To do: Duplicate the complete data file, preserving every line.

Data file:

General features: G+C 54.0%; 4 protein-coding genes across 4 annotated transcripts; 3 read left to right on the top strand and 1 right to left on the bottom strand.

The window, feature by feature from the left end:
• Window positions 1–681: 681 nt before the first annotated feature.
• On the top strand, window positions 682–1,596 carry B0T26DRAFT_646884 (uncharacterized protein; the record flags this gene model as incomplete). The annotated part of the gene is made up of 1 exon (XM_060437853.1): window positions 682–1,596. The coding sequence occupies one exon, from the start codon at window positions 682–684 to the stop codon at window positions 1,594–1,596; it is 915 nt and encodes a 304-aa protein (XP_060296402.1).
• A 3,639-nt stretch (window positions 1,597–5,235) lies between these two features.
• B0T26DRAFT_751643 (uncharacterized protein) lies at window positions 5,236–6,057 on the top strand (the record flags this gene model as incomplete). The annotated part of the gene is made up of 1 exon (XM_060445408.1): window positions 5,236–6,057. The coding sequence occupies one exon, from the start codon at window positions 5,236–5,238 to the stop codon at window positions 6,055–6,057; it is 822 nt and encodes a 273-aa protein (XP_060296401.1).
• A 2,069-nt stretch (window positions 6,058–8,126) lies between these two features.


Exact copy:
General features: G+C 54.0%; 4 protein-coding genes across 4 annotated transcripts; 3 read left to right on the top strand and 1 right to left on the bottom strand.

The window, feature by feature from the left end:
• Window positions 1–681: 681 nt before the first annotated feature.
• On the top strand, window positions 682–1,596 carry B0T26DRAFT_646884 (uncharacterized protein; the record flags this gene model as incomplete). The annotated part of the gene is made up of 1 exon (XM_060437853.1): window positions 682–1,596. The coding sequence occupies one exon, from the start codon at window positions 682–684 to the stop codon at window positions 1,594–1,596; it is 915 nt and encodes a 304-aa protein (XP_060296402.1).
• A 3,639-nt stretch (window positions 1,597–5,235) lies between these two features.
• B0T26DRAFT_751643 (uncharacterized protein) lies at window positions 5,236–6,057 on the top strand (the record flags this gene model as incomplete). The annotated part of the gene is made up of 1 exon (XM_060445408.1): window positions 5,236–6,057. The coding sequence occupies one exon, from the start codon at window positions 5,236–5,238 to the stop codon at window positions 6,055–6,057; it is 822 nt and encodes a 273-aa protein (XP_060296401.1).
• A 2,069-nt stretch (window positions 6,058–8,126) lies between these two features.